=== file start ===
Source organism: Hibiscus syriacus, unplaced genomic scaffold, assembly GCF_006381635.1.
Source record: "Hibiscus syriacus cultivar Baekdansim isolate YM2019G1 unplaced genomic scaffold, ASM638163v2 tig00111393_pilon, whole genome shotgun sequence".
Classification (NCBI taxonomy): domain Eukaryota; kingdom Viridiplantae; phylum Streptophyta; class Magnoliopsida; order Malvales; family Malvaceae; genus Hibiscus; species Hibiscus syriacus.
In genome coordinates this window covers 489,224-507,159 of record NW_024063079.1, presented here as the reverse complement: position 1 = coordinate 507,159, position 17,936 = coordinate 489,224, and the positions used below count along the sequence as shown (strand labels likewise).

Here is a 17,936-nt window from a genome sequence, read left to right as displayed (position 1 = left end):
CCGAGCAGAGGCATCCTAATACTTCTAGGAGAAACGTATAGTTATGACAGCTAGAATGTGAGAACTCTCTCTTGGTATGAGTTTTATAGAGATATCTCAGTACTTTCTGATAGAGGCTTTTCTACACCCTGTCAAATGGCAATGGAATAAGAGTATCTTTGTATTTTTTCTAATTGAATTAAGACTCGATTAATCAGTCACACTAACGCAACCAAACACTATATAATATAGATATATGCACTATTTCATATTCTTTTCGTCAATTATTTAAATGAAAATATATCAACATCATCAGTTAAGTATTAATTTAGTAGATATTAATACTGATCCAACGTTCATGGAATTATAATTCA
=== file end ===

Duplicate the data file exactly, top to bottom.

Source organism: Hibiscus syriacus, unplaced genomic scaffold, assembly GCF_006381635.1.
Source record: "Hibiscus syriacus cultivar Baekdansim isolate YM2019G1 unplaced genomic scaffold, ASM638163v2 tig00111393_pilon, whole genome shotgun sequence".
Classification (NCBI taxonomy): domain Eukaryota; kingdom Viridiplantae; phylum Streptophyta; class Magnoliopsida; order Malvales; family Malvaceae; genus Hibiscus; species Hibiscus syriacus.
In genome coordinates this window covers 489,224-507,159 of record NW_024063079.1, presented here as the reverse complement: position 1 = coordinate 507,159, position 17,936 = coordinate 489,224, and the positions used below count along the sequence as shown (strand labels likewise).

Here is a 17,936-nt window from a genome sequence, read left to right as displayed (position 1 = left end):
CCGAGCAGAGGCATCCTAATACTTCTAGGAGAAACGTATAGTTATGACAGCTAGAATGTGAGAACTCTCTCTTGGTATGAGTTTTATAGAGATATCTCAGTACTTTCTGATAGAGGCTTTTCTACACCCTGTCAAATGGCAATGGAATAAGAGTATCTTTGTATTTTTTCTAATTGAATTAAGACTCGATTAATCAGTCACACTAACGCAACCAAACACTATATAATATAGATATATGCACTATTTCATATTCTTTTCGTCAATTATTTAAATGAAAATATATCAACATCATCAGTTAAGTATTAATTTAGTAGATATTAATACTGATCCAACGTTCATGGAATTATAATTCA